Tagged: sumo

New Ranking System – JapanSoc Sumo!

Japan’s sumo season has come to an end, but the power users over at JapanSoc are just getting started.

What is JapanSoc Sumo?

It’s a new measure for ranking users so we can see who the biggest contributors to JapanSoc are. You earn points by submitting stories, voting, commenting, saving stories as “Favorites”, and for getting positive votes on comments you write. The more points you get, the higher up the sumo rankings you’ll move, until everybody recognizes you as an almighty Yokozuna!

JapanSoc Sumo

What happened to Karma?

Karma is still there, but is now merely an indication of a user’s recent activity. If I can ever figure out the magical Karma formula, I’ll try to include more factors than just submitting stories and voting into the equations.

How do you get sumo points again?

Here’s the breakdown:

  • 10 points – Submitting a story that hits the front page
  • 7 points – Submitting a story that doesn’t make the font page
  • 5 points – Commenting on a story
  • 3 points – Voting for a story
  • 2 points – Adding a story to your Favorites
  • 1 point – Receiving a positive vote on a comment

How many points do you need to move up the rankings?

Everyone starts at Jonokuchi, the lowest level sumo rank…

  • <1,000 points – Jonokuchi
  • 1,000 – 1,999 points – Jonidan
  • 2,000 – 2,999 points – Sandamme
  • 3,000 – 3,999 points – Makushita
  • 4,000 – 4,999 points – Juryo
  • 5,000 – 5,999 points – Makkuchi
  • 6,000 – 6,999 points – Komusubi
  • 7,000 – 7,999 points – Sekiwake
  • 8,000 – 9,999 points – Ozeki
  • >10,000 points – Yokozuna

10,000 points! You’ve got to be kidding me!

I’m hopeful that JapanSoc will continue to grow and and establish itself as one of the biggest Japan-related social sites of its kind. So, five or ten years down the line, any Ozeki or Yokozuna will be like JapanSoc gods to all the new users that join. And if you’re a blogger, you can be sure they’ll start reading your blog!

The current top ten power users are…




… and snapping at their heels are a bunch of regular contributors who I’m sure will break into the top 10 very soon! See the full Top Users List for more.

Leave your thoughts in the comments!

Addition: Points are updated every 6 hours, not instantly.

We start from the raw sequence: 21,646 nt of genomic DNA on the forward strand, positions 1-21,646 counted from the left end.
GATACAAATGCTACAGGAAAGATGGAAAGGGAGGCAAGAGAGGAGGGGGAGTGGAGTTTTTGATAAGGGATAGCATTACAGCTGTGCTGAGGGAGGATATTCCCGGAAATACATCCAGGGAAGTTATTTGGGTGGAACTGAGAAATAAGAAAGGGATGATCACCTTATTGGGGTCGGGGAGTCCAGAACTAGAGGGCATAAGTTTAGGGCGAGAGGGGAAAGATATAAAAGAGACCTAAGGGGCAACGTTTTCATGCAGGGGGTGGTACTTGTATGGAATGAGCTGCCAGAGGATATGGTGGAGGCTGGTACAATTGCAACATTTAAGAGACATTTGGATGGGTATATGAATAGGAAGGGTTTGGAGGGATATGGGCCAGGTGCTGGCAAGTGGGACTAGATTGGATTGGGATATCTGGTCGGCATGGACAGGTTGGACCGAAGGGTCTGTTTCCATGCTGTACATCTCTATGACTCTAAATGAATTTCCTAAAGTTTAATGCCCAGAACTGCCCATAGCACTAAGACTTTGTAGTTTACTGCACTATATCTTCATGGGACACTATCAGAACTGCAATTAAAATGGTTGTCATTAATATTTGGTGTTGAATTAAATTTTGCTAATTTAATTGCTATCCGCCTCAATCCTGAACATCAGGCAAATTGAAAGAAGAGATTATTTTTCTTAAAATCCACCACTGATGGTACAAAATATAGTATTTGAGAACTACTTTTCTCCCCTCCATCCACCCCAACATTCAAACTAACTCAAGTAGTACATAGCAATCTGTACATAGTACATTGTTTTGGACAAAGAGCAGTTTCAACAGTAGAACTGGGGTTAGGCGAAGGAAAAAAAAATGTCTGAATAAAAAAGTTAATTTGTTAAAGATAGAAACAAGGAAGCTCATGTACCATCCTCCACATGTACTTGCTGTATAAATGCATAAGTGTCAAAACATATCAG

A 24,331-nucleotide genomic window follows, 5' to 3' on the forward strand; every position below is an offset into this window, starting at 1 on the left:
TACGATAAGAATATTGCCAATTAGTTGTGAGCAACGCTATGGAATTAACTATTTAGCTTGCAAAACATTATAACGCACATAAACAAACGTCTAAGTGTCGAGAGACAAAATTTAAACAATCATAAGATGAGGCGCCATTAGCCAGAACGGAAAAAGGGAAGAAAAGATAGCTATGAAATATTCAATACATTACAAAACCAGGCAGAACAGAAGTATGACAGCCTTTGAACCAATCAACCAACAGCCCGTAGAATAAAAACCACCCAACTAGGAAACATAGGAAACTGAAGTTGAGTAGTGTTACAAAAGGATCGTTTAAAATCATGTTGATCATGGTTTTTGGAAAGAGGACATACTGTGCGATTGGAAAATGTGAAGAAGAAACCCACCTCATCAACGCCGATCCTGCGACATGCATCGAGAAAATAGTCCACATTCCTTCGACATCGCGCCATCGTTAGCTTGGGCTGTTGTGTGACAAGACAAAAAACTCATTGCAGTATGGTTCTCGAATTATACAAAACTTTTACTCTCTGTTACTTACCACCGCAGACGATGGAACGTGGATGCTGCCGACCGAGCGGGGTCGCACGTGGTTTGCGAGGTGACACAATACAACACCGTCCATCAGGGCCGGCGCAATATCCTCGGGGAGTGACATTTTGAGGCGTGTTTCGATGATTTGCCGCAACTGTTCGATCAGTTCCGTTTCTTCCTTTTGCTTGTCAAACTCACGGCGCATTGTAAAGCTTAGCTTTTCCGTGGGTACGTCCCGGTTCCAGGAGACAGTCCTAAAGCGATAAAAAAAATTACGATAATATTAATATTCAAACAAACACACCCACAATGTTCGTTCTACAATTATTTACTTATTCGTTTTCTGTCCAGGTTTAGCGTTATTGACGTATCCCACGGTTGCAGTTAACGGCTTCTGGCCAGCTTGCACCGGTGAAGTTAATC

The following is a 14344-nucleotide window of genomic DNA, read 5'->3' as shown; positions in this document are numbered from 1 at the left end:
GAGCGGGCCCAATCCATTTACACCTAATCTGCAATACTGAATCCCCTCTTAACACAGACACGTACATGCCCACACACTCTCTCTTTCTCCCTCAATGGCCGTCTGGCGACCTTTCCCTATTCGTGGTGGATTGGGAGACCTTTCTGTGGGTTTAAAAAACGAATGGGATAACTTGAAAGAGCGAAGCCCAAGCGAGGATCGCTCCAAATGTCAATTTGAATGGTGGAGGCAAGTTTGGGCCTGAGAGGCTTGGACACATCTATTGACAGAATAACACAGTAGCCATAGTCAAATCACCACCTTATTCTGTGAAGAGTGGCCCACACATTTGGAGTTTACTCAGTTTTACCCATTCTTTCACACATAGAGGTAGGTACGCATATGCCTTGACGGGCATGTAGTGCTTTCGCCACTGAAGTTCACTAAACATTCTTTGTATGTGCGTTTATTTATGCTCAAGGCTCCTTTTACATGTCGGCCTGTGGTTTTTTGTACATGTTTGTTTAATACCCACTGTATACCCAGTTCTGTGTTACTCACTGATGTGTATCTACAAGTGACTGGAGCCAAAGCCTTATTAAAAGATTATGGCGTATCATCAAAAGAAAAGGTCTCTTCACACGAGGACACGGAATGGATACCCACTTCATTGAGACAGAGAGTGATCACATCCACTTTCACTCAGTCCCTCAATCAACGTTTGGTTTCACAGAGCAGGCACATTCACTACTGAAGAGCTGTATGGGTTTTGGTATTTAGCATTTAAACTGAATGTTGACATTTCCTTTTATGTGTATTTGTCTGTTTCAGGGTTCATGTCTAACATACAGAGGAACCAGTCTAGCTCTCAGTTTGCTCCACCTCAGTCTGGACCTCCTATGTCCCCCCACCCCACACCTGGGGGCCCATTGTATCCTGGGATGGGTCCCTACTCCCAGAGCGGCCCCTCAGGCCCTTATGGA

Japanese Versus European Feet

I remember looking through a Japanese ballroom dancing magazine during one of my lessons and seeing an interesting comparison of foreign and Japanese feet. Whether the article discussed how the different foot shapes affected shoe size or posture I can’t remember, but I found the examples used for this foot comparison quite fascinating. Here’s my attempt to recreate that long-lost comparison.

The Thinker versus a sumo wrestler

First you’ve got the characters. Representing “Team Europe” is Auguste Rodin’s The Thinker.

Though this statue is widely known as “The Thinker,” Rodin first called it The Poet. It was part of a commission by the Museum of Decorative Arts in Paris to create a huge gate based on the epic poem The Divine Comedy of Dante. [Source: Wikipedia]

In the Japanese corner, we’ve got sumo wrestlers in a traditional woodblock print (ukiyoe).

Sumo prints from the 18th and 19th century prove the popularity of the sport in the past. Among the Japanese woodblock print artists are few that made no prints with subjects of sumo wrestlers. Ukiyo-e was a commercial art and was meant to sell. In the 18th and 19th century it was more the publisher who decided about the subjects than the artist. He gave the commissions, risked his money and therefore tended to publish popular themes. [Source: Artelino]

Let’s take a closer a look at these feet:

Comparison of European and Japanese feet

I’m no expert on tarsals and metatarsals, but you can see that the European foot is longer, flatter, less arched, and perhaps has longer toes than the Japanese foot. The Japanese foot is seemingly much thicker than its European counterpart.

Of course, we shouldn’t draw any conclusions by comparing feet from 19th century statues and woodblock prints. Instead, we need a real life example! Fortunately, my family agreed to participate in this scientific study (ahem) and remove their socks for the camera. In the pictures below, there are three feet. One is my very own British foot, one is my wife’s Japanese foot, and one is the foot of our Japanese-British, three-month-old baby, Rikuto. The question is, which foot belongs to who? Post your guesses in the comments!

Real life foot comparison

Now that you’ve seen some real feet, maybe the only conclusion we can draw is that foot shape is not based on nationality, but on whether you can do sumo or not. I mean, we already know that Rikuto is just a little sumo baby!

He’s Just a Little Sumo Baby!

I'm just a little sumo baby!With the all the negative publicity sumo is getting, and the lack of native Japanese newcomers to the sport, Mami and I felt this would be a great opportunity to let Rikuto keep this great Japanese tradition alive.

Sure, he may not be “100% pure“, but none of the top sumo wrestlers are. Apparently, at the time of writing, the top two wrestlers are Mongolian. Arudou Debito has some interesting facts on the nationalities of the top sumo wrestlers in his article, Latest Sumo Banzuke shows one third of top ranked are NJ.